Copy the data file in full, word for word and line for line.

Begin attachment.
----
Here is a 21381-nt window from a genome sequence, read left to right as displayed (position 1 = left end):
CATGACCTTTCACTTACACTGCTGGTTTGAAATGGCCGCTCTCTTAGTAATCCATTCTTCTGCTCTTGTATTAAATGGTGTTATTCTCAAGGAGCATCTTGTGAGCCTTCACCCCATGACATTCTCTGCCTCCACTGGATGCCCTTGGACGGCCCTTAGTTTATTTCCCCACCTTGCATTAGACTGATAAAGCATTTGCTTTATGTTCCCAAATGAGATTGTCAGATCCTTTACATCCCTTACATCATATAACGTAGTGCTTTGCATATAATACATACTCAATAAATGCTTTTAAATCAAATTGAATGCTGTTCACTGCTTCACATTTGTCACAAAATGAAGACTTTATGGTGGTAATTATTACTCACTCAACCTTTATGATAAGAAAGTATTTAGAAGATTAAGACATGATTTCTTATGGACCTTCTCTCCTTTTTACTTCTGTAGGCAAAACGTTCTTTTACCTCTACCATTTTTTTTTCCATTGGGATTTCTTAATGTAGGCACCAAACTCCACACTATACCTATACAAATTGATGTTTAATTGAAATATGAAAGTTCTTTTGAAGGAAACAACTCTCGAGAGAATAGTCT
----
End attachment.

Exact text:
Here is a 21381-nt window from a genome sequence, read left to right as displayed (position 1 = left end):
CATGACCTTTCACTTACACTGCTGGTTTGAAATGGCCGCTCTCTTAGTAATCCATTCTTCTGCTCTTGTATTAAATGGTGTTATTCTCAAGGAGCATCTTGTGAGCCTTCACCCCATGACATTCTCTGCCTCCACTGGATGCCCTTGGACGGCCCTTAGTTTATTTCCCCACCTTGCATTAGACTGATAAAGCATTTGCTTTATGTTCCCAAATGAGATTGTCAGATCCTTTACATCCCTTACATCATATAACGTAGTGCTTTGCATATAATACATACTCAATAAATGCTTTTAAATCAAATTGAATGCTGTTCACTGCTTCACATTTGTCACAAAATGAAGACTTTATGGTGGTAATTATTACTCACTCAACCTTTATGATAAGAAAGTATTTAGAAGATTAAGACATGATTTCTTATGGACCTTCTCTCCTTTTTACTTCTGTAGGCAAAACGTTCTTTTACCTCTACCATTTTTTTTTCCATTGGGATTTCTTAATGTAGGCACCAAACTCCACACTATACCTATACAAATTGATGTTTAATTGAAATATGAAAGTTCTTTTGAAGGAAACAACTCTCGAGAGAATAGTCT